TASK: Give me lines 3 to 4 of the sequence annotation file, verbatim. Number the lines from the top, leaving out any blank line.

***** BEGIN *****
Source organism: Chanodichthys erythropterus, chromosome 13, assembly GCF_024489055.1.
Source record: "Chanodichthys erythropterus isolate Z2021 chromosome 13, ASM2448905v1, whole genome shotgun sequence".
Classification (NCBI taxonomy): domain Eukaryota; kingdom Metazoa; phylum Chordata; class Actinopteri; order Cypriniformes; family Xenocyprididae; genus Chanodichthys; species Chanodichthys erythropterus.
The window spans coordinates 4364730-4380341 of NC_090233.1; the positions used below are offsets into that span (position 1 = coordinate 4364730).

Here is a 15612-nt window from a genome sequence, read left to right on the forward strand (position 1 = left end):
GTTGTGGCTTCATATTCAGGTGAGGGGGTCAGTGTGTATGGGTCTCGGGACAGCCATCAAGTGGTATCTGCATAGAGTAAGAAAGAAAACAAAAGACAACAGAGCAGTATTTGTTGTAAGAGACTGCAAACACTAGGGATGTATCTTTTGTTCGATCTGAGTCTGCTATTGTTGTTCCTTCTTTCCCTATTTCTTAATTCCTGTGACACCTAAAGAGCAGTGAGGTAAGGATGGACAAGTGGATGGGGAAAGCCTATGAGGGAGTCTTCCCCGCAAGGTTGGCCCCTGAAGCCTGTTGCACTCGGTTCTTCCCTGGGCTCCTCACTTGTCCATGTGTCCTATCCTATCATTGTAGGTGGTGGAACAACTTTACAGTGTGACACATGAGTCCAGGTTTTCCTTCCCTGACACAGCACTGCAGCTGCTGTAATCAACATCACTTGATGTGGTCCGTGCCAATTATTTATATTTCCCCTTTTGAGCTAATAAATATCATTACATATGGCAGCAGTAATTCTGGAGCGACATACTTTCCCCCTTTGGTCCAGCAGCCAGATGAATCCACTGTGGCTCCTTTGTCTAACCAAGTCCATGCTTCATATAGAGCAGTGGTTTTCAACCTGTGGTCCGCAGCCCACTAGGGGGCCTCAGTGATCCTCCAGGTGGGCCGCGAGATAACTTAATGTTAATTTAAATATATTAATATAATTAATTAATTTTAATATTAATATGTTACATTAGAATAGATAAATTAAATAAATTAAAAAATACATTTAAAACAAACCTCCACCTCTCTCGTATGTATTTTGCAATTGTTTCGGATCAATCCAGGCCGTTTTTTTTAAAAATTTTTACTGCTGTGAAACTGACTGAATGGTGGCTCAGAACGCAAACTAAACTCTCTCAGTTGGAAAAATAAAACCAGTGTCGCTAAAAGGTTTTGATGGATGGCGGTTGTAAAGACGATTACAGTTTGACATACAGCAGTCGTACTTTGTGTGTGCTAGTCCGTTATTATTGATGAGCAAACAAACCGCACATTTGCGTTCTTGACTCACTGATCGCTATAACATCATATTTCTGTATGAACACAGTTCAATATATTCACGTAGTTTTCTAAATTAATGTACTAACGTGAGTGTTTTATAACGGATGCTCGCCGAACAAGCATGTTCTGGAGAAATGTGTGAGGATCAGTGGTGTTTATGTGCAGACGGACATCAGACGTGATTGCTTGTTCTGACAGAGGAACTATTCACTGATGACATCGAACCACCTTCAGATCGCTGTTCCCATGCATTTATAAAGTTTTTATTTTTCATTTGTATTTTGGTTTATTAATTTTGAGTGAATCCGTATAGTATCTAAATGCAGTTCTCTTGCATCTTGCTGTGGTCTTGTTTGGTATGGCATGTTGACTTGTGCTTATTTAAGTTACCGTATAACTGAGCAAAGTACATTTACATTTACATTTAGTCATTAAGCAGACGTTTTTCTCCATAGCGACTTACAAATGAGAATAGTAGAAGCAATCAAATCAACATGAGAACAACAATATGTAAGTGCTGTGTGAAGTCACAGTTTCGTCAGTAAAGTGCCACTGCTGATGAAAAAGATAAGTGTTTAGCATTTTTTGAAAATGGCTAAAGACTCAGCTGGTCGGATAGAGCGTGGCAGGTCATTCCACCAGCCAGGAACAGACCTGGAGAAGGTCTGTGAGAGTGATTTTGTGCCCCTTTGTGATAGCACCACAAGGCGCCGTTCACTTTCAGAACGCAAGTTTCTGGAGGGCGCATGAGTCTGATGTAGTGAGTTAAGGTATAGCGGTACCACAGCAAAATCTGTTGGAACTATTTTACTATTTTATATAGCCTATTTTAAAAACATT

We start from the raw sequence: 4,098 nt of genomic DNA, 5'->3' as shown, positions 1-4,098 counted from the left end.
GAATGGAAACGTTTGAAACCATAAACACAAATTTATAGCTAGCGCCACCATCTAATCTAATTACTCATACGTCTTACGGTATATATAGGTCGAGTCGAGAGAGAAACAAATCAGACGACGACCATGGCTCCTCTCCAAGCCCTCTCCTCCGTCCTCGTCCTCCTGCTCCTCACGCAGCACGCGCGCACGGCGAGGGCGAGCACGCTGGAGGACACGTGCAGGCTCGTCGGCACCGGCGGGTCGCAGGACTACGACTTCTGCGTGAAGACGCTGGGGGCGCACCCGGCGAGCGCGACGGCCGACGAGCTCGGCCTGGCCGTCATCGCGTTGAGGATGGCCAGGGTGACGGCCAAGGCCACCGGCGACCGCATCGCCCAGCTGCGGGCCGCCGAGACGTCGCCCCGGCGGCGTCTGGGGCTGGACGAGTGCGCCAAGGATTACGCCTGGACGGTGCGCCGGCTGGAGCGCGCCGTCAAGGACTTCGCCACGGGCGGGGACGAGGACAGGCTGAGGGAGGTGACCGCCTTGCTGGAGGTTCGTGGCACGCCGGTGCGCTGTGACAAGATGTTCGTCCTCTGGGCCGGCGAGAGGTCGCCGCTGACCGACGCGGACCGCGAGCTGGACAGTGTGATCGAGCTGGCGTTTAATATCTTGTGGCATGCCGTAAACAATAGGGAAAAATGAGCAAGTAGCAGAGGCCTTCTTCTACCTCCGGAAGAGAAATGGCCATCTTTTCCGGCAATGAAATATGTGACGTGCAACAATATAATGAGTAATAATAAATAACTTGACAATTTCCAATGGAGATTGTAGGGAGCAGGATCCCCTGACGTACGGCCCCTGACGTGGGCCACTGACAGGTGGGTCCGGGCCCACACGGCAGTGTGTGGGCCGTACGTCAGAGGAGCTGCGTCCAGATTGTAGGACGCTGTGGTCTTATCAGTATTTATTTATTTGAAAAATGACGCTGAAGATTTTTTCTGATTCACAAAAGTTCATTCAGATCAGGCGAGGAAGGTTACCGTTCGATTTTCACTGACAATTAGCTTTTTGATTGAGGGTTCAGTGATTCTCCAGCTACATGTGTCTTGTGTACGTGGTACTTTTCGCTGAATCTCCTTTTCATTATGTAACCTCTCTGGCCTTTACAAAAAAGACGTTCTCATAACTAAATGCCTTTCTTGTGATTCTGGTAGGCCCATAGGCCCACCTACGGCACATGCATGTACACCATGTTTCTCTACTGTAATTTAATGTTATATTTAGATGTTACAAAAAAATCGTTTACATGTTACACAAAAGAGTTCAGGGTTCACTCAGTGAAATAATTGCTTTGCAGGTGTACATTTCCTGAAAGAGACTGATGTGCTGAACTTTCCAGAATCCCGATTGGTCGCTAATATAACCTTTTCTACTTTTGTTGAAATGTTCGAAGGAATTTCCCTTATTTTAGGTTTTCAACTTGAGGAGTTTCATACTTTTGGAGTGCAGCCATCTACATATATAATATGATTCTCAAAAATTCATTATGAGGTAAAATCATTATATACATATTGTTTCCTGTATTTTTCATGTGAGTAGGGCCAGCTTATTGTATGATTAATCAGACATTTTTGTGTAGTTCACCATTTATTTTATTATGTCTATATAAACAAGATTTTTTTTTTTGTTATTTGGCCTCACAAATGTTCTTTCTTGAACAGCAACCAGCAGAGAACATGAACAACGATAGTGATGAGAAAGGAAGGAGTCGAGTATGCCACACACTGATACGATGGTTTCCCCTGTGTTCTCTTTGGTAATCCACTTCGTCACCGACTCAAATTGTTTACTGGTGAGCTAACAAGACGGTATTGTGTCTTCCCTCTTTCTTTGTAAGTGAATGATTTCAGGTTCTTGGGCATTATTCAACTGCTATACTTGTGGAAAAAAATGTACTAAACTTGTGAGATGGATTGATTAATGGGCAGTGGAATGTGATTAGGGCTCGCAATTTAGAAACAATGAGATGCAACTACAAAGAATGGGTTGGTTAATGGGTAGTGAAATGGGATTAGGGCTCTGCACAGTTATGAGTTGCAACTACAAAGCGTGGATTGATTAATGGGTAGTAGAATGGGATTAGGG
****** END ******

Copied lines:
Classification (NCBI taxonomy): domain Eukaryota; kingdom Metazoa; phylum Chordata; class Actinopteri; order Cypriniformes; family Xenocyprididae; genus Chanodichthys; species Chanodichthys erythropterus.
The window spans coordinates 4364730-4380341 of NC_090233.1; the positions used below are offsets into that span (position 1 = coordinate 4364730).